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Margaret C. Tellalian Kyrkostas
The Anthropology Museum of the People of New York
Sherman Gallery, Ellis Island
September 6, 1997 - February 28, 1998
A compelling and definitive book on the Ellis Island Armenian exhibit and censorship controversy. Featuring a pictorial guide of Armenians throughout history, the contributions of Armenians to America and unpublished photographs of the first genocide of the 20th Century, The 1915 Armenian Genocide.
Note: The catalog was published in 1998. All statisitics an information date to the time of the publication.
This unique exhibit is on permanent display at The Anthropology Museum of the People of New York at Queens College, Queens, New York.
On Saturday, April 16, 2005 , The Anthropology Museum of the People of New York and The Armenian Cultural Educational Resource Center Gallery, had it's ribbon-cutting ceremony and celebration of the official opening of their first major exhibition "The Human Face of Anthropology" and "Armenia: Memories From My Home."
The seeds of the Museum Without Walls was a 26 year plan by anthropologists Margaret Mead and, Margaret C. Tellalian-Kyrkosta, executive director. The mission of the Museum is to promote understanding of ethnic differences and to celebrate cultural diversity.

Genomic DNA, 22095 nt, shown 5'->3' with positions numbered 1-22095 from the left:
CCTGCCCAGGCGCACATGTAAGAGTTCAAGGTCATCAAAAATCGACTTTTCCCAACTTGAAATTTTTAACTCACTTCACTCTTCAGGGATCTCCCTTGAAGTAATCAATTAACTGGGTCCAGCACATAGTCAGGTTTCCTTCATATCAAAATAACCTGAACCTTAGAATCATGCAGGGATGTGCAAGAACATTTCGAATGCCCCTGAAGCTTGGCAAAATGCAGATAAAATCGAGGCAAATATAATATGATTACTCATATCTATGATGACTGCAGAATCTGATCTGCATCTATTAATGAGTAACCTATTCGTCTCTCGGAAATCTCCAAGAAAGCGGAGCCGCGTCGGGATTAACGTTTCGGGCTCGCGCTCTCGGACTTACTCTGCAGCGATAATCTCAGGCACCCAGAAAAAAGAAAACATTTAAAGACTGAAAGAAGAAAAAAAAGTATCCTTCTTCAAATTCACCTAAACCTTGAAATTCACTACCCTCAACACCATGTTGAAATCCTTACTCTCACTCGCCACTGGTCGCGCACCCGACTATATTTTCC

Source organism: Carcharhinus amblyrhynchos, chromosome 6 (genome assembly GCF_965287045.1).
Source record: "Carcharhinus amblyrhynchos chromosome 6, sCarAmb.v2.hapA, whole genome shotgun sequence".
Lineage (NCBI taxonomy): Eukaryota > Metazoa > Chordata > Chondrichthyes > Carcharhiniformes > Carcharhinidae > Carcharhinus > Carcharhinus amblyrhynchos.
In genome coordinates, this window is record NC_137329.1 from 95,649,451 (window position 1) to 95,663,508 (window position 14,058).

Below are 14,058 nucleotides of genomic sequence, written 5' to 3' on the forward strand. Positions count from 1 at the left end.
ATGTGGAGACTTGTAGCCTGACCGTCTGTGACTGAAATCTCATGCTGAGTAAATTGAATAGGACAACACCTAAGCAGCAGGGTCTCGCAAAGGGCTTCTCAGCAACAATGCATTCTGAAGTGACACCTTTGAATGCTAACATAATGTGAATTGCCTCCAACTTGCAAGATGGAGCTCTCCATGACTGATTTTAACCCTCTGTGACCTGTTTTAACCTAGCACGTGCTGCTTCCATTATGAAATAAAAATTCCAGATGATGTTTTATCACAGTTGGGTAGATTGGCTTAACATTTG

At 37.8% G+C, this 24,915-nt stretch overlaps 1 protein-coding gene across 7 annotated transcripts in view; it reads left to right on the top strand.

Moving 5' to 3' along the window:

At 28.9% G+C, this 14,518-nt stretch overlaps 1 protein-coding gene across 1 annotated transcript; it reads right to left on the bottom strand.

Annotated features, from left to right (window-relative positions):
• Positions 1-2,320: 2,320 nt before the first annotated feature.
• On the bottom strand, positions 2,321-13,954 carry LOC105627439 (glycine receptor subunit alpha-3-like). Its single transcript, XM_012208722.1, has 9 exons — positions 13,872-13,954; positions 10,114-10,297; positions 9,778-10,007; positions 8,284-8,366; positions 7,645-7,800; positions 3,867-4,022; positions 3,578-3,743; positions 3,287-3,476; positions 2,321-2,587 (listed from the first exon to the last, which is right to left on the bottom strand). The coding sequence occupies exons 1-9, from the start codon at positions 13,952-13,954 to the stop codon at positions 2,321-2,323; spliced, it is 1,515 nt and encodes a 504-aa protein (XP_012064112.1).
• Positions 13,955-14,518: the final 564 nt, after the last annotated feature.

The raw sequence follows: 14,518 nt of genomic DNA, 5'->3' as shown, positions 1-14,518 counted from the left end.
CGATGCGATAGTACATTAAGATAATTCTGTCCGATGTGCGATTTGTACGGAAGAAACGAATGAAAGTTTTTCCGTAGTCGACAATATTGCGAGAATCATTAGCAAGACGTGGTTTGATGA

The Anthropology Gallery includes a section on "The Voyage of Human Origins". The illustrations display the views on how humans emerged, by referring to the book of Genesis and include myths from China, India, Egypt and Greece. There are in all, 15 views represented. Other panels include scientific views of the first human.
The highlight of the Museum is the gallery featuring the exhibit, "Armenia: Memories From My Home," which was featured at Ellis Island from 1997-98 in the Sherman Gallery. It should be noted that the National Park Service censored the the exhibit on opening day, because of the use of the words "Genocide," "Massacres" and related photos on the "1915 Armenian Genocide" panel. Speaker of the New York City Council, at the time, Peter Vallone, interceded and asked that the exhibit be opened without the headings until the issue could be resolved. The controversy was followed for three weeks by the media and other government officials all over the country. The headings and photos were re-instated, after negotiations with the National Park Service Administrators and a delegation of Armenian-American community leaders reached a compromise.
The Armenian Gallery also covers the history, languange, art, music and immigration experience of of the Armenians, truly an enduring culture. At the center of the Gallery sits a female Armenian skull, circa 3100 B.C.E. from Lake Sevan, Armenia.
Armenia is indicated in the above Post-Diluvian map by the circled area. According to legend, Noah's Ark landed on Mt. Ararat in 2348 BCE. At the height of its power, during the period 150-75 BCE, Tigran II extended the borders of Armenia between the Mediterranean, Black and Caspian Seas (Map design: Athanasii Kircheri, S.J. Society of Jesus).
J.C. & A.L. Fawcett
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